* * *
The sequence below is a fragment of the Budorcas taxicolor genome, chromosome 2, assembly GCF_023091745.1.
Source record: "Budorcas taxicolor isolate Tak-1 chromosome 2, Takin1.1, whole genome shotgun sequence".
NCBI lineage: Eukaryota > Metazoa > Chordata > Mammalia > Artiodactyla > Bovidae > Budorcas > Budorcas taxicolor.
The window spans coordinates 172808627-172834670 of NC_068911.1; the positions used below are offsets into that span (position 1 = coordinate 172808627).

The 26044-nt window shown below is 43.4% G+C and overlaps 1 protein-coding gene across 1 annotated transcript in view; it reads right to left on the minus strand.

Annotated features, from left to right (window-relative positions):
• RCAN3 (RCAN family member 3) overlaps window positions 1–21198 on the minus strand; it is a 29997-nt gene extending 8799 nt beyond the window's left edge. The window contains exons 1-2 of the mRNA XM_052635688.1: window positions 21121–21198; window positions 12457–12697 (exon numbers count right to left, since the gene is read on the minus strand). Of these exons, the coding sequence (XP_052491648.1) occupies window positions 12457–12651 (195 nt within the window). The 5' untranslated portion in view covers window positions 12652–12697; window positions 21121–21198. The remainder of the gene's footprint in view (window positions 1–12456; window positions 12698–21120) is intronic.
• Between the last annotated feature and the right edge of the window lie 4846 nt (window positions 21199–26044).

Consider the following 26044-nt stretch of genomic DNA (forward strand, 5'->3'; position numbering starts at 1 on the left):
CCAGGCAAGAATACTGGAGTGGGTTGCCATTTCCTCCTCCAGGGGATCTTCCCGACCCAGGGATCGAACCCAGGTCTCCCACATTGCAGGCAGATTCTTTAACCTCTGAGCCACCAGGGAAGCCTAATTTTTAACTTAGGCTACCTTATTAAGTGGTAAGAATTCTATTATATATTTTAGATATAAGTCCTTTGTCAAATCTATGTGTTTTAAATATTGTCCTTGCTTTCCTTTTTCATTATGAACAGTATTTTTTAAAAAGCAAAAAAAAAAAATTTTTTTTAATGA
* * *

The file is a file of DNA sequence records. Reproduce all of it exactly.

The sequence below is a fragment of the Budorcas taxicolor genome, chromosome 2, assembly GCF_023091745.1.
Source record: "Budorcas taxicolor isolate Tak-1 chromosome 2, Takin1.1, whole genome shotgun sequence".
NCBI lineage: Eukaryota > Metazoa > Chordata > Mammalia > Artiodactyla > Bovidae > Budorcas > Budorcas taxicolor.
The window spans coordinates 172808627-172834670 of NC_068911.1; the positions used below are offsets into that span (position 1 = coordinate 172808627).

The 26044-nt window shown below is 43.4% G+C and overlaps 1 protein-coding gene across 1 annotated transcript in view; it reads right to left on the minus strand.

Annotated features, from left to right (window-relative positions):
• RCAN3 (RCAN family member 3) overlaps window positions 1–21198 on the minus strand; it is a 29997-nt gene extending 8799 nt beyond the window's left edge. The window contains exons 1-2 of the mRNA XM_052635688.1: window positions 21121–21198; window positions 12457–12697 (exon numbers count right to left, since the gene is read on the minus strand). Of these exons, the coding sequence (XP_052491648.1) occupies window positions 12457–12651 (195 nt within the window). The 5' untranslated portion in view covers window positions 12652–12697; window positions 21121–21198. The remainder of the gene's footprint in view (window positions 1–12456; window positions 12698–21120) is intronic.
• Between the last annotated feature and the right edge of the window lie 4846 nt (window positions 21199–26044).

Consider the following 26044-nt stretch of genomic DNA (forward strand, 5'->3'; position numbering starts at 1 on the left):
CCAGGCAAGAATACTGGAGTGGGTTGCCATTTCCTCCTCCAGGGGATCTTCCCGACCCAGGGATCGAACCCAGGTCTCCCACATTGCAGGCAGATTCTTTAACCTCTGAGCCACCAGGGAAGCCTAATTTTTAACTTAGGCTACCTTATTAAGTGGTAAGAATTCTATTATATATTTTAGATATAAGTCCTTTGTCAAATCTATGTGTTTTAAATATTGTCCTTGCTTTCCTTTTTCATTATGAACAGTATTTTTTAAAAAGCAAAAAAAAAAAATTTTTTTTAATGA